John Forney, 42, of Ohio, is the third Enron official to plead guilty to manipulating electricity prices from Enron's now-defunct trading office in Portland, Ore. The crisis played a role in Pacific Gas & Electric Co.'s bankruptcy and will leave California consumers paying abnormally high electricity prices for years.
"With the guilty plea of John Forney, we have now obtained convictions of the top three Enron executives most directly responsible for manipulating the energy markets in California at a time unique in our history, when the lights were going off and the grid was in danger of shutting down," U.S. Attorney Kevin Ryan said.
Forney, the manager of Enron's trading desk, pleaded guilty to one count of wire fraud -- specifically, that he promised to supply energy Enron did not have and that he improperly collected electrical grid management fees for Enron.
Enron's scheme to charge fees for services it did not provide was known inside the company as "Forney's Perpetual Loop," the indictment said.
Forney also took part in other schemes -- known within Enron as "Death Star," "Get Shorty," "Ricochet" and others -- that had the affect of inflating consumer prices.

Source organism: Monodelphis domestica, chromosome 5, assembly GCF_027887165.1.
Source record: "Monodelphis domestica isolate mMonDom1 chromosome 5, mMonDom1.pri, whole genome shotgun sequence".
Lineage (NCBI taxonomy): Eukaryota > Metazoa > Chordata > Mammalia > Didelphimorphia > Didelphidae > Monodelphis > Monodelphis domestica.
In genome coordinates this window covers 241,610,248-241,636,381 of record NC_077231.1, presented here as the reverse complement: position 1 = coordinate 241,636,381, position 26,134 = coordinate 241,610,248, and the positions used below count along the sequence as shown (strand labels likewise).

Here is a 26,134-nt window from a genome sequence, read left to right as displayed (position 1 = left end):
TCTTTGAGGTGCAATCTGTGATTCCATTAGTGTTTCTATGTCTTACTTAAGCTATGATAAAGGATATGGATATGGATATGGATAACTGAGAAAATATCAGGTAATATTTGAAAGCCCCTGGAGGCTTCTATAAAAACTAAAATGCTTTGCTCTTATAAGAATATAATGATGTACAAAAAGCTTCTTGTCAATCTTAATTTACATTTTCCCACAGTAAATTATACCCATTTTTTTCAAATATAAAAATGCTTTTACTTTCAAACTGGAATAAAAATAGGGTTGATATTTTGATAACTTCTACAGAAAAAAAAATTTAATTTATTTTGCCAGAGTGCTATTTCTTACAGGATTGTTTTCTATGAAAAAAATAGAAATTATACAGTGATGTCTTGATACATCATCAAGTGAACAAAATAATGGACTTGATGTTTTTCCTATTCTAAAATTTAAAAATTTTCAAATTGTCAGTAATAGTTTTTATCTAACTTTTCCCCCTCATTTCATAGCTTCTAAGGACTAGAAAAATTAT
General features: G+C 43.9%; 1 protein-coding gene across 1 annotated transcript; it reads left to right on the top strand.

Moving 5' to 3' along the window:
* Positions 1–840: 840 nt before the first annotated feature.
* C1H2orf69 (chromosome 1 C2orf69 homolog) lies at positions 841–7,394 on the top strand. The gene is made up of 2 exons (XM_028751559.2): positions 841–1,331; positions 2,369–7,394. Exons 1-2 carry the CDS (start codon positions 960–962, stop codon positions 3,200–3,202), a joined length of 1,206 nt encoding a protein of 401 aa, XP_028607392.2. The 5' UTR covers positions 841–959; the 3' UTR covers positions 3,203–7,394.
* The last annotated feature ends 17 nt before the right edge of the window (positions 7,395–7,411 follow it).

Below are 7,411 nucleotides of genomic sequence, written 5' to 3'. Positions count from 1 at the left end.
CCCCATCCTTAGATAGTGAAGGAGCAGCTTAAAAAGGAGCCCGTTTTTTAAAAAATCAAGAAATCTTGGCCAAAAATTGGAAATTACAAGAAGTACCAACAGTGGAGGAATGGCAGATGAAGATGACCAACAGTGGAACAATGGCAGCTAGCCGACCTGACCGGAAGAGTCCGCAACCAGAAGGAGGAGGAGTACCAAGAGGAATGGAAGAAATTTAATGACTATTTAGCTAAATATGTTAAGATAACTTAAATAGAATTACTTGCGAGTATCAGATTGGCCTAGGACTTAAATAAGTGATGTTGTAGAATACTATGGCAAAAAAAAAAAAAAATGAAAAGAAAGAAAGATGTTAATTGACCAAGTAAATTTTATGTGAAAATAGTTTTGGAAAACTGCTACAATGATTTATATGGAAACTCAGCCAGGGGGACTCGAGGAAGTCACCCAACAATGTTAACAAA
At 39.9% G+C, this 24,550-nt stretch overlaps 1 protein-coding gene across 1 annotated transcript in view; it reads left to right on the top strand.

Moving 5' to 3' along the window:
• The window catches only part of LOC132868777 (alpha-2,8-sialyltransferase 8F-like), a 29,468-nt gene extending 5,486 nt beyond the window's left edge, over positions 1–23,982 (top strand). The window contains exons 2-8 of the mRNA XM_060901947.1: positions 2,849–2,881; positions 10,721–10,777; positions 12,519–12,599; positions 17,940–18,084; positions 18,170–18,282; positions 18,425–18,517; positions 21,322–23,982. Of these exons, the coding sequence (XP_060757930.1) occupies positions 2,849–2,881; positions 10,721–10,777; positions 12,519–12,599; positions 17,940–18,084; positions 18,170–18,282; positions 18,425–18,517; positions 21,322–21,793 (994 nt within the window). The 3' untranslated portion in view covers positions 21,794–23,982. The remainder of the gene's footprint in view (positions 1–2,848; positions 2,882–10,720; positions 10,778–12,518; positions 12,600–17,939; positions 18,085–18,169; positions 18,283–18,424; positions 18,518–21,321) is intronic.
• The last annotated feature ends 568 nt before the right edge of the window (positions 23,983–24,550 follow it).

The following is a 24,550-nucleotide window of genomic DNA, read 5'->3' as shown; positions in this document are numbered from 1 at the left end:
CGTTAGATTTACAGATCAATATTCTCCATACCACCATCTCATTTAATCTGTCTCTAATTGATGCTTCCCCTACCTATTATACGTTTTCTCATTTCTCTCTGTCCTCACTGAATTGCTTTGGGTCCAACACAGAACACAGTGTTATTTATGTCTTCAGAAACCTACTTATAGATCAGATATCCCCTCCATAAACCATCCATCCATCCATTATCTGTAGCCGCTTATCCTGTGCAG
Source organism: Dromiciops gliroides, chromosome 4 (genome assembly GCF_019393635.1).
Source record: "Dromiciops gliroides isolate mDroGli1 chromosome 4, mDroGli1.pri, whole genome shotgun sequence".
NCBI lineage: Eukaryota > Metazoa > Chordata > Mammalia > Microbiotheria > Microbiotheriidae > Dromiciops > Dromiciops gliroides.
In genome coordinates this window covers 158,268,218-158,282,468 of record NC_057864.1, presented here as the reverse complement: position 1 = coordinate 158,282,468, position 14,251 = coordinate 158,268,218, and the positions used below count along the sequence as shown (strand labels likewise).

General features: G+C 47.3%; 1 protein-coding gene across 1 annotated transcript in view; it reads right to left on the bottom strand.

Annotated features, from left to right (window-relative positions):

Prosecutors also accuse Forney of concocting a scheme that involved buying energy from California and later selling it back to the state at inflated prices, making it appear the energy was generated elsewhere.
Okay, here's the part I don't get: "He faces a maximum of five years."
Thanks to mandatory minimum sentencing, the average drug offender sentence is 66 months. That average is six months more than the maximum sentence that may be imposed upon Forney, who is responsible for cheating Californians out of $45 billion.
Somehow having some marijuana or even cocaine doesn't seem worse than stealing $45 billion from Grandma Millie. But that's what you get when the right-wing reflex of mandatory minimum sentencing meets its perverse preferentiality for white-collar crime.